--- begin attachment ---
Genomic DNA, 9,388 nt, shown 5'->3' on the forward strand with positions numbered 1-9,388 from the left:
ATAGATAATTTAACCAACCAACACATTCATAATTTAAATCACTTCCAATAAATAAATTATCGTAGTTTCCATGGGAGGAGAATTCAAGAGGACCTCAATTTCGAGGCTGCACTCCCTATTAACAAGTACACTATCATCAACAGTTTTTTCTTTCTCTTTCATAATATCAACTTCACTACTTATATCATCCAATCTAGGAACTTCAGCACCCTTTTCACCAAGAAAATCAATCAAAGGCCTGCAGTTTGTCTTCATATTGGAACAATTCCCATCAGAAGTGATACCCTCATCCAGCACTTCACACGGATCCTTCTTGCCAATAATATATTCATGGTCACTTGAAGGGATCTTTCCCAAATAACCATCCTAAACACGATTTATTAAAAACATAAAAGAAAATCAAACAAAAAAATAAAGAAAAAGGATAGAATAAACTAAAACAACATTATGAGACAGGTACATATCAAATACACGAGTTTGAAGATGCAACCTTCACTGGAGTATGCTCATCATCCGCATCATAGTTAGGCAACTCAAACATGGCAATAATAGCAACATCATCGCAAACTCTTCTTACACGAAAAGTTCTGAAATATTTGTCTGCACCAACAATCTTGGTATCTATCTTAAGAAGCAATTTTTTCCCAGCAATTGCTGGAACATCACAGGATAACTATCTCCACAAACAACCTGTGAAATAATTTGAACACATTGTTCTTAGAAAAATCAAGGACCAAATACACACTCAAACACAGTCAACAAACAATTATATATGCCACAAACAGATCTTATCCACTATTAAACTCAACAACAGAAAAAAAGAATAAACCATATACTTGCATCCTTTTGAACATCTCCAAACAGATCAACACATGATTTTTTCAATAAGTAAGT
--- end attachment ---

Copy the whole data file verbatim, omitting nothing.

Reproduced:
Genomic DNA, 9,388 nt, shown 5'->3' on the forward strand with positions numbered 1-9,388 from the left:
ATAGATAATTTAACCAACCAACACATTCATAATTTAAATCACTTCCAATAAATAAATTATCGTAGTTTCCATGGGAGGAGAATTCAAGAGGACCTCAATTTCGAGGCTGCACTCCCTATTAACAAGTACACTATCATCAACAGTTTTTTCTTTCTCTTTCATAATATCAACTTCACTACTTATATCATCCAATCTAGGAACTTCAGCACCCTTTTCACCAAGAAAATCAATCAAAGGCCTGCAGTTTGTCTTCATATTGGAACAATTCCCATCAGAAGTGATACCCTCATCCAGCACTTCACACGGATCCTTCTTGCCAATAATATATTCATGGTCACTTGAAGGGATCTTTCCCAAATAACCATCCTAAACACGATTTATTAAAAACATAAAAGAAAATCAAACAAAAAAATAAAGAAAAAGGATAGAATAAACTAAAACAACATTATGAGACAGGTACATATCAAATACACGAGTTTGAAGATGCAACCTTCACTGGAGTATGCTCATCATCCGCATCATAGTTAGGCAACTCAAACATGGCAATAATAGCAACATCATCGCAAACTCTTCTTACACGAAAAGTTCTGAAATATTTGTCTGCACCAACAATCTTGGTATCTATCTTAAGAAGCAATTTTTTCCCAGCAATTGCTGGAACATCACAGGATAACTATCTCCACAAACAACCTGTGAAATAATTTGAACACATTGTTCTTAGAAAAATCAAGGACCAAATACACACTCAAACACAGTCAACAAACAATTATATATGCCACAAACAGATCTTATCCACTATTAAACTCAACAACAGAAAAAAAGAATAAACCATATACTTGCATCCTTTTGAACATCTCCAAACAGATCAACACATGATTTTTTCAATAAGTAAGT